Asking someone else to make the business case for their proposal is the ultimate trump card when discussion is not going your way. When someone proposes an idea that will require you to realign a portion of the paradigms you hold in your chosen domain the best solution is to simply ask them to make the business case for their proposal. This trump card of decision making can save you hours of pointless toil in reading documentation to gain a deeper understanding of your domain so that you can refute their proposal on technical grounds. It is always much better to put the onus back on the proposer by requiring they make the business case for their proposal before the technical considerations can be discussed.
It is especially helpful to agree with that individual on the merit of their proposal with the caveat that they make the business case. Most will wither at the notion that they should even consider the business in the first place and you will be free to carry on as you please with that individuals proposal safely tucked away in your organizations third party repository for ideas that were dead on arrival. You can assure the individual who made the proposal that you will personally beat the chest of their now dead idea to bring it back to life the very moment the business case can be made.
This is only the surface of the true beauty of the business case. The real secret to making the business case is that it is impossible. Naive individuals will immediately start hunting for the numbers that will prove their point. Of course you already know that those numbers cannot be obtained. Probably because the numbers don’t exist, and if they do they are inaccurate (which you can smugly point out). If the numbers are accurate, it is unlikely that the keepers of those numbers will be comfortable sharing with this otherwise bottom of the organization chart employee, especially when it comes to true costs.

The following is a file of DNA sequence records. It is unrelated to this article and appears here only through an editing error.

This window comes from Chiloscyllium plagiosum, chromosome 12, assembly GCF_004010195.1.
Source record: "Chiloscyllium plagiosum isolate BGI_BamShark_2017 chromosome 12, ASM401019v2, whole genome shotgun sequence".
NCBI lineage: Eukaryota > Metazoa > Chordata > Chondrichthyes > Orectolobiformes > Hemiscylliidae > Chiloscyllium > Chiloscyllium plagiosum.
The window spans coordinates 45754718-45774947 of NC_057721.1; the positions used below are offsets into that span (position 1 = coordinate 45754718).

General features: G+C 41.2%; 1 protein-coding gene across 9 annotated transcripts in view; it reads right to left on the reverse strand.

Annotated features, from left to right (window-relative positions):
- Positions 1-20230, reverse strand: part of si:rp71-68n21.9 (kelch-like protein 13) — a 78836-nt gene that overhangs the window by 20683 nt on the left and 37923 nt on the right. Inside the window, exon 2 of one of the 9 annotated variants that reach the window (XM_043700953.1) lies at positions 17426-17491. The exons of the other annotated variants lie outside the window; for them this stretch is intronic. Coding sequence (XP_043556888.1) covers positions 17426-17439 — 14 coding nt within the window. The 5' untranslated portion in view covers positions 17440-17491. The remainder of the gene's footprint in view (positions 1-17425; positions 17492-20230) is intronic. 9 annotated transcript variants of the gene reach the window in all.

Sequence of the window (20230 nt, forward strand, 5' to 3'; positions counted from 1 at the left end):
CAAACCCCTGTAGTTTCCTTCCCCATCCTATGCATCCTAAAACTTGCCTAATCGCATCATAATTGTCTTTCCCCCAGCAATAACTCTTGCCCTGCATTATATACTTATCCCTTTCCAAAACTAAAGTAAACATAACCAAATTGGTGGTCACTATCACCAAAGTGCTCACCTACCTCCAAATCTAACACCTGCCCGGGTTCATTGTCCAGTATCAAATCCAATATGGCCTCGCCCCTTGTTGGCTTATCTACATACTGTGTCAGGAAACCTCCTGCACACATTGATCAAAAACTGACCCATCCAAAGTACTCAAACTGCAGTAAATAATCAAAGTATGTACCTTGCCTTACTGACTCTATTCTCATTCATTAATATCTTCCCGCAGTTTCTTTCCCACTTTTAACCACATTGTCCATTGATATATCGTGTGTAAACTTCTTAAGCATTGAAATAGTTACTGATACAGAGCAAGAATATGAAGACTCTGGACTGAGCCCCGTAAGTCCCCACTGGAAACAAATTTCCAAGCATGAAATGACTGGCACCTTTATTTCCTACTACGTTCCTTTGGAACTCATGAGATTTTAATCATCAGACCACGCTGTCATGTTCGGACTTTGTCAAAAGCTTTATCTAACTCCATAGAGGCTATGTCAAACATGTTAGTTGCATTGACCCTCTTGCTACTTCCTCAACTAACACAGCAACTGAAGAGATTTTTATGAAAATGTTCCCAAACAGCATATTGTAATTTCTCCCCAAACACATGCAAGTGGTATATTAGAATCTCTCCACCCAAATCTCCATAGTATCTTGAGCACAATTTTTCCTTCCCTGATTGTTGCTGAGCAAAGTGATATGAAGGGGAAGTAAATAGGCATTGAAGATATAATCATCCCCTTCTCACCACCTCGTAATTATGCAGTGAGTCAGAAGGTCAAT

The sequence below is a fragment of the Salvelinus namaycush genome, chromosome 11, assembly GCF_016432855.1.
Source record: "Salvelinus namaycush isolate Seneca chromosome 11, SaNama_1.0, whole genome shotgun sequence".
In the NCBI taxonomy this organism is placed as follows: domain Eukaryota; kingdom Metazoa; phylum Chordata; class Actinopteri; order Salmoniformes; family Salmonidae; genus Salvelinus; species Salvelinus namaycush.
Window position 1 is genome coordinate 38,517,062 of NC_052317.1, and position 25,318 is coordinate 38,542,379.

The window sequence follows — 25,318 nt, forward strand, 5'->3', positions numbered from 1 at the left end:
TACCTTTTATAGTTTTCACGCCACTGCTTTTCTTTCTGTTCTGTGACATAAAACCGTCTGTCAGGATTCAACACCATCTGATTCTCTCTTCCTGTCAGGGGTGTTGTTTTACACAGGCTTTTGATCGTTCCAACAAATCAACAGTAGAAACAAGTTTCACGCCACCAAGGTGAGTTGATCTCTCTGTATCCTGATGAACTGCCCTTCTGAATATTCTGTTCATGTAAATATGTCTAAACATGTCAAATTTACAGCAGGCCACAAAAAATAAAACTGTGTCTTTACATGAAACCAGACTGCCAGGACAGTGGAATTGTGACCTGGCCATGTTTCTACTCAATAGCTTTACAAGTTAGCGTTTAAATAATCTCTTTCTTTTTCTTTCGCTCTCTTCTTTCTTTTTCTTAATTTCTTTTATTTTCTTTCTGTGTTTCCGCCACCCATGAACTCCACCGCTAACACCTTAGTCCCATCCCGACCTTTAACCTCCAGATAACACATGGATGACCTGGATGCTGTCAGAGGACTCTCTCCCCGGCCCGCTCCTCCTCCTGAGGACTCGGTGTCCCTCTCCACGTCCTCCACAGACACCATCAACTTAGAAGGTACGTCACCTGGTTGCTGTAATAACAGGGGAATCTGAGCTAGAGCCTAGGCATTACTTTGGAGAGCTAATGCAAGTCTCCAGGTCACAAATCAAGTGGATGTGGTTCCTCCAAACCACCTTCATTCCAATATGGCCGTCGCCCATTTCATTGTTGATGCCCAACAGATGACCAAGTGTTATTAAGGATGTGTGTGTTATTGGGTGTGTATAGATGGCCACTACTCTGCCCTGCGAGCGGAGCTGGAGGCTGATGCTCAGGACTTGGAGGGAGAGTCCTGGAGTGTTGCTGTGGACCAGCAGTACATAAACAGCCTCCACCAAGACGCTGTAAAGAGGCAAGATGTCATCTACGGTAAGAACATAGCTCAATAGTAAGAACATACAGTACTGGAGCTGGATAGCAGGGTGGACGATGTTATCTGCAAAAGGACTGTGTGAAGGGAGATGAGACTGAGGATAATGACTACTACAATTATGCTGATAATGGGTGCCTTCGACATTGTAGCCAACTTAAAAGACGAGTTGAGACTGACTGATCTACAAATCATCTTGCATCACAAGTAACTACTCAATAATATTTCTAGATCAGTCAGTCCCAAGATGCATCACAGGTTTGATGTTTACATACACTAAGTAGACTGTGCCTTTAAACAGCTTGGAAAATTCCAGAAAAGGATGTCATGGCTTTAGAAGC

All of this said, under no circumstances should you admit that the subject simply went over your head without investing time to understand it and that you might need the person making the proposal to help you understand it. This is obviously a sign of weakness. Moreover, if you were to do this, you would be forced to learn and everyone can agree that learning is rarely fun. It is a painful experience that should be avoided at all costs.
The business case aligns perfectly with the values of modern day businesses. Short term gains beat all. Consequences be damned. Short term losses in exchange for long term gains should be regarded as abject failure. The business knows this. Make sure your do-gooder co-workers know this too. Always demand that they make the business case. Armed with this all powerful trump card, you can finally stop nonsense discussions about quality and improvement in their tracks.